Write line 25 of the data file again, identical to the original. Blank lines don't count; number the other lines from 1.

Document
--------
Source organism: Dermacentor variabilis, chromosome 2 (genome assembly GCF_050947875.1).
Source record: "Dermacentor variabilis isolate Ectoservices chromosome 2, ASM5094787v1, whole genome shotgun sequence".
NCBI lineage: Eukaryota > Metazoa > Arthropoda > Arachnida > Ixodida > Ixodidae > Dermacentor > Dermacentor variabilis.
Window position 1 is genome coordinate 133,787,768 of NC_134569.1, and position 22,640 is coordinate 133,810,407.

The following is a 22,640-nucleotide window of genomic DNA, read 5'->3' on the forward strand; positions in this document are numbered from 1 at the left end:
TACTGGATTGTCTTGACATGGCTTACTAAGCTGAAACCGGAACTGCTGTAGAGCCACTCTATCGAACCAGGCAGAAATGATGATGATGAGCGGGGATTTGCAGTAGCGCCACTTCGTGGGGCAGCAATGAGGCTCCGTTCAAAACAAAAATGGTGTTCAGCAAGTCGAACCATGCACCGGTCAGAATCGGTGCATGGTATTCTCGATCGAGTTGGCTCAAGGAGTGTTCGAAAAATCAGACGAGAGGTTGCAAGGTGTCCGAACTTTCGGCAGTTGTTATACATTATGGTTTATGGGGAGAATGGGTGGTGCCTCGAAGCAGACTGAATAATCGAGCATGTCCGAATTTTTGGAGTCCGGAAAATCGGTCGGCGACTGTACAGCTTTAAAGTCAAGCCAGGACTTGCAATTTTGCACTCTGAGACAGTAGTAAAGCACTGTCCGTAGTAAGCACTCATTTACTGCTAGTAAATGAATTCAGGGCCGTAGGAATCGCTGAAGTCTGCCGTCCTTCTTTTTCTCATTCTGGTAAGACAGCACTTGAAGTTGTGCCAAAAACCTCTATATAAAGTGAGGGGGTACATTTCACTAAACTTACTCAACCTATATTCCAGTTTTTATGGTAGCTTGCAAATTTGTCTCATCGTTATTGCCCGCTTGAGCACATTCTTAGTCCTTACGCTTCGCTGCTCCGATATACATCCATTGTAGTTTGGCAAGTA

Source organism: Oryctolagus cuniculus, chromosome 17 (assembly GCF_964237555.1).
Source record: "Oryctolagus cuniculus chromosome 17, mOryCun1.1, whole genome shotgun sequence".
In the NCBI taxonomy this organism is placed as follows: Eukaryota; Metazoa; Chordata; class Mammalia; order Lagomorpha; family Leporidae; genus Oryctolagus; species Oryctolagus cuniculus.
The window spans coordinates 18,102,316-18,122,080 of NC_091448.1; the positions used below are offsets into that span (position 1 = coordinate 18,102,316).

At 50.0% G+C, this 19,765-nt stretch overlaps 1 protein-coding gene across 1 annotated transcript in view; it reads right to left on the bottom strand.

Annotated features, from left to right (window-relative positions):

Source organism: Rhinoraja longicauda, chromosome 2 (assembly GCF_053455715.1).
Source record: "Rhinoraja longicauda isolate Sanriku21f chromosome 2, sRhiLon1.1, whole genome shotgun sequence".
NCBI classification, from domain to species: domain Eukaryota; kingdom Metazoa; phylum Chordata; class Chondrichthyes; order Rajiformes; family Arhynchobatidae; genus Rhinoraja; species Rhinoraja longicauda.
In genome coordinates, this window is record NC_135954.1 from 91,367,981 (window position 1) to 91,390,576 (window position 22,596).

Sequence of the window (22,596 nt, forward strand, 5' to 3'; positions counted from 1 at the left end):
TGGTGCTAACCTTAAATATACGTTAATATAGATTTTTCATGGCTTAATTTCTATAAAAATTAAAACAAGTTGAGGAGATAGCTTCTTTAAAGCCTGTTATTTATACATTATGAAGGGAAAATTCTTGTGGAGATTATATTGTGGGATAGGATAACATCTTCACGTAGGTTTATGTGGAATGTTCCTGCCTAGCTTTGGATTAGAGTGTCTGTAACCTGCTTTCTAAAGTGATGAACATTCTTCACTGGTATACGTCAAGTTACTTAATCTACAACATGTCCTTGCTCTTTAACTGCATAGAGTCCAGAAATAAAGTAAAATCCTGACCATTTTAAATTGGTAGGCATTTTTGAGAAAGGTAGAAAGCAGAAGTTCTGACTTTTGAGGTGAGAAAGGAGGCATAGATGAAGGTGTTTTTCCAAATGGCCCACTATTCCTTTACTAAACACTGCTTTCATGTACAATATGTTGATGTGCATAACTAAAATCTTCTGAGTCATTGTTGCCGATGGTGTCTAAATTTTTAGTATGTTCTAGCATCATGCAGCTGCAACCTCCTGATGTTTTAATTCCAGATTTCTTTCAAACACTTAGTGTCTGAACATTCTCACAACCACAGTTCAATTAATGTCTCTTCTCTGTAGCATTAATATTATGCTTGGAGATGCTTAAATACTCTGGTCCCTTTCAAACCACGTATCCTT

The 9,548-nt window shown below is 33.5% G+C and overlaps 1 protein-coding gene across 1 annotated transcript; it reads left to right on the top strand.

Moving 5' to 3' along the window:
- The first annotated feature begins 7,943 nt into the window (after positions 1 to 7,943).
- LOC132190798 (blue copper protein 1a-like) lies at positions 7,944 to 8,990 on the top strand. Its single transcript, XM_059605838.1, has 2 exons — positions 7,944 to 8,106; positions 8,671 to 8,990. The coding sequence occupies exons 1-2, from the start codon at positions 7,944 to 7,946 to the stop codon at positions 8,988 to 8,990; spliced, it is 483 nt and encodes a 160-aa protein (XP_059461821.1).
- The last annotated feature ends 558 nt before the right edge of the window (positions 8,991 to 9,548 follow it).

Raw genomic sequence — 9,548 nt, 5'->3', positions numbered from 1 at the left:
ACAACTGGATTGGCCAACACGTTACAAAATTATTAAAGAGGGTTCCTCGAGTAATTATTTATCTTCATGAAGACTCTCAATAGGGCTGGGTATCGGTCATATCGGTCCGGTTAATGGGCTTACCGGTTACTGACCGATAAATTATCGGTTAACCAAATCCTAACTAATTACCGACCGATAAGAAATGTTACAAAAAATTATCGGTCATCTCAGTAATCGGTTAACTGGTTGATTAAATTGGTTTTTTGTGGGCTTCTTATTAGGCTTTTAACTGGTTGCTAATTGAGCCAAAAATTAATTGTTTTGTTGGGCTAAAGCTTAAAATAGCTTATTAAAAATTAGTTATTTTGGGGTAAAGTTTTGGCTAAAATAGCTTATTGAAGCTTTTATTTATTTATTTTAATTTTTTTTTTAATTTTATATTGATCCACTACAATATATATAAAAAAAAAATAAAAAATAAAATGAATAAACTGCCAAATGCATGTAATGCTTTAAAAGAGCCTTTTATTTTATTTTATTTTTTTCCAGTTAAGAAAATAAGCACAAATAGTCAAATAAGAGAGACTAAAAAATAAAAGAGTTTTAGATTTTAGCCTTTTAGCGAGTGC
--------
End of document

ACAACTGGATTGGCCAACACGTTACAAAATTATTAAAGAGGGTTCCTCGAGTAATTATTTATCTTCATGAAGACTCTCAATAGGGCTGGGTATCGGTCATATCGGTCCGGTTAATGGGCTTACCGGTTACTGACCGATAAATTATCGGTTAACCAAATCCTAACTAATTACCGACCGATAAGAAATGTTACAAAAAATTATCGGTCATCTCAGTAATCGGTTAACTGGTTGATTAAATTGGTTTTTTGTGGGCTTCTTATTAGGCTTTTAACTGGTTGCTAATTGAGCCAAAAATTAATTGTTTTGTTGGGCTAAAGCTTAAAATAGCTTATTAAAAATTAGTTATTTTGGGGTAAAGTTTTGGCTAAAATAGCTTATTGAAGCTTTTATTTATTTATTTTAATTTTTTTTTTAATTTTATATTGATCCACTACAATATATATAAAAAAAAAATAAAAAATAAAATGAATAAACTGCCAAATGCATGTAATGCTTTAAAAGAGCCTTTTATTTTATTTTATTTTTTTCCAGTTAAGAAAATAAGCACAAATAGTCAAATAAGAGAGACTAAAAAATAAAAGAGTTTTAGATTTTAGCCTTTTAGCGAGTGC